The Culture of Turkmenistan

Turkmenistan is a country located in Central Asia, formerly known as Turkmenia. The capital is Ashgabat, and although the official language of the state is Turkmenistan, Russian is spoken by the majority of the population living in urban areas. The state has a total area of ​​about 189.660 square miles and the population has been estimated at 5,662,544 in 2016. In 1995, Turkmenistan was declared neutral. The Turkmen people have been nomads and knights since ancient times.

Before the 1930s, the Turkmen gathered in clans that wore different types of clothes and had different dialects. After the 1930s, Joseph Stalin tried to bring the clans together to form a nation. The Turkmen are famous for their Turkmen rugs, which are colorful handmade rugs, historically used by the people to distinguish the different clans. Carpet weaving is one of the main sectors of the Turkmen economy and is also part of their culture. There is a vertical stripe on the side of the hoist of the flag of Turkmenistan which has five motifs that have historically been used in Turkmen rugs. Traditionally, Turkmen men wore white shirts with a red tunic and a black sheepskin hat,

Religion in Turkmenistan

93% of Turkmenistan’s population is Muslim with a higher percentage of Sunni Muslims. Sunni Islam is the largest denomination in the world. When Turkmenistan was part of the Soviet Union, schools and religious practices were banned in the region and several mosques were closed. After independence in 1991, Islam was reintroduced into the state and returned to become the dominant religion in the country, although most Turkmens do not strictly adhere to Islam.

Many Turkmens believe in ancient spirituality and this has made them adhere to many of their old beliefs. Islamic culture is currently taught in schools, and the government is playing a significant role in promoting Islam in the state. Christians in the country represent about 5% of the population and are part of the Eastern Orthodox denomination. Other Christian denominations include the Roman Catholic Church, the Armenian Apostolic Church, the Word of Life Protestant Church, the New Apostolic Church, Jehovah’s Witnesses and Pentecostal Christianity.

Turkmen cuisine

Being in Central Asia, the cuisine in Turkmenistan is similar to that of neighboring countries. Pilaf is considered the main food and consists of fried rice, carrots and mutton. Food in the state is not cooked with many spices, although cottonseed oil is used in abundance to flavor food. Shurpa is a soup based on meat and vegetables, while manti and somsathey are fried dumplings made with various fillings ranging from pumpkin to minced meat. Fried dumplings are famous among travelers as they can be eaten on the go. Russian delicacies are served in some of the local restaurants. Turkmenistan is a large producer of melons with around 400 varieties of melons. Watermelon is one of the fruits consumed locally. Meals are served with Corek, which is the local focaccia. Bread has a symbolic meaning in the state because it is considered impolite to overturn a loaf or to abuse bread. Green tea is the main drink in Turkmenistan and can be taken at any time – it is called chai in Turkmen. Another famous drink in the region is Chal,that camel milk is fermented. Vodka is the most consumed liquor and is reasonably priced.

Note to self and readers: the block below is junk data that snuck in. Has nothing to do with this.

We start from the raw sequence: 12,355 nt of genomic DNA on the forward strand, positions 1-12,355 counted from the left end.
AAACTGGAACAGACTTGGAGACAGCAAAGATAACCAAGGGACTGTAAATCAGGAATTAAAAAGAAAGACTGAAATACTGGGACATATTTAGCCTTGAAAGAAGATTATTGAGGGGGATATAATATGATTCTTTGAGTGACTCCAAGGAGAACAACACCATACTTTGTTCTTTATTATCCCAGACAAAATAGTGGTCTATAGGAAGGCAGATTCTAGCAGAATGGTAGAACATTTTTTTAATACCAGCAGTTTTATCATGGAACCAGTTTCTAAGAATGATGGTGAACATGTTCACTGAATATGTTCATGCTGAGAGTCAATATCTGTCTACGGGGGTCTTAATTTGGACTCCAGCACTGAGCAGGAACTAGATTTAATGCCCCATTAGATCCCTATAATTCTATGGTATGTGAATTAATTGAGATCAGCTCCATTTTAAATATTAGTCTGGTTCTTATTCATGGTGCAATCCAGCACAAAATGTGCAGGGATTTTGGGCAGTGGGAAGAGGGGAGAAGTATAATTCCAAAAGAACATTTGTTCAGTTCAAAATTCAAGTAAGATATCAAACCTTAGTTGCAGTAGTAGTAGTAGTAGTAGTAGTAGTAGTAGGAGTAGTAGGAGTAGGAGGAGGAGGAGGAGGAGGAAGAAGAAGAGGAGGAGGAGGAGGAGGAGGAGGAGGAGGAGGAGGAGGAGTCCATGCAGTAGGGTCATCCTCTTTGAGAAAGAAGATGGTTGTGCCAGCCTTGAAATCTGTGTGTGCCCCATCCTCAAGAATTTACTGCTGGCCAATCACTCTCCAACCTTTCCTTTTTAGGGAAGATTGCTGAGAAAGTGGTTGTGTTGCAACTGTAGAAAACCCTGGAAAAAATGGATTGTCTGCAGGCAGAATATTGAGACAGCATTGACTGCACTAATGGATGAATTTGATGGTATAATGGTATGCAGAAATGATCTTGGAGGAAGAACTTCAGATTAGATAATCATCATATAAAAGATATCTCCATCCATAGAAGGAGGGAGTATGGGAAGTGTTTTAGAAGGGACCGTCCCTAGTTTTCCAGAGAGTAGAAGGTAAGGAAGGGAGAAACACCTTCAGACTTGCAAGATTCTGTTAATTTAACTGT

Turkmen music and music

Some Turkmen people wear jewelry for both spiritual and cosmetic purposes. Traditionally, the amount of jewelry worn by an individual has been symbolic of the status of the individual in society. Turkmen jewelers traded and learned from the people they met because they were nomads, especially people from the Middle East. Most of the Turkmen jewelry was made using silver adorned with precious stones. The Turkmen believed that precious stones had health benefits and that jewels had magical powers. Gems were thought to have different effects on those who wore them. Turquoise was worn as a sign of purity while silver and carnelian were worn to prevent death and disease.

The jewelery industry is still lively today and, due to the high cost of precious stones, some jewelers use glass beads as a substitute. The country has a musical tradition of itinerant singers, called bakshy, who act like magicians and healers and sing acapella or sing with instruments. The dutar, a double-stringed lute with a long neck, is an instrument played along with popular Turkmen music and is one of the local instruments of the region.

Turkmenistan today

Human Rights Watch has named Turkmenistan one of the most oppressive countries of modern times. The state has severe restrictions on its citizens who intend to travel outside the state, and ethnic minority groups are discriminated against. The country’s universities reject non-Turkmen and Uzbeck students, and Baloch ethnic minorities have been prevented from teaching their language and customs. Although the constitution covers freedom of the press and religion, the two are not practiced in the state, and faith-based minority groups face discrimination. The Turkmen people, despite living in modern times, are still far from the ancient traditions and culture. The country therefore has its own distinct culture.

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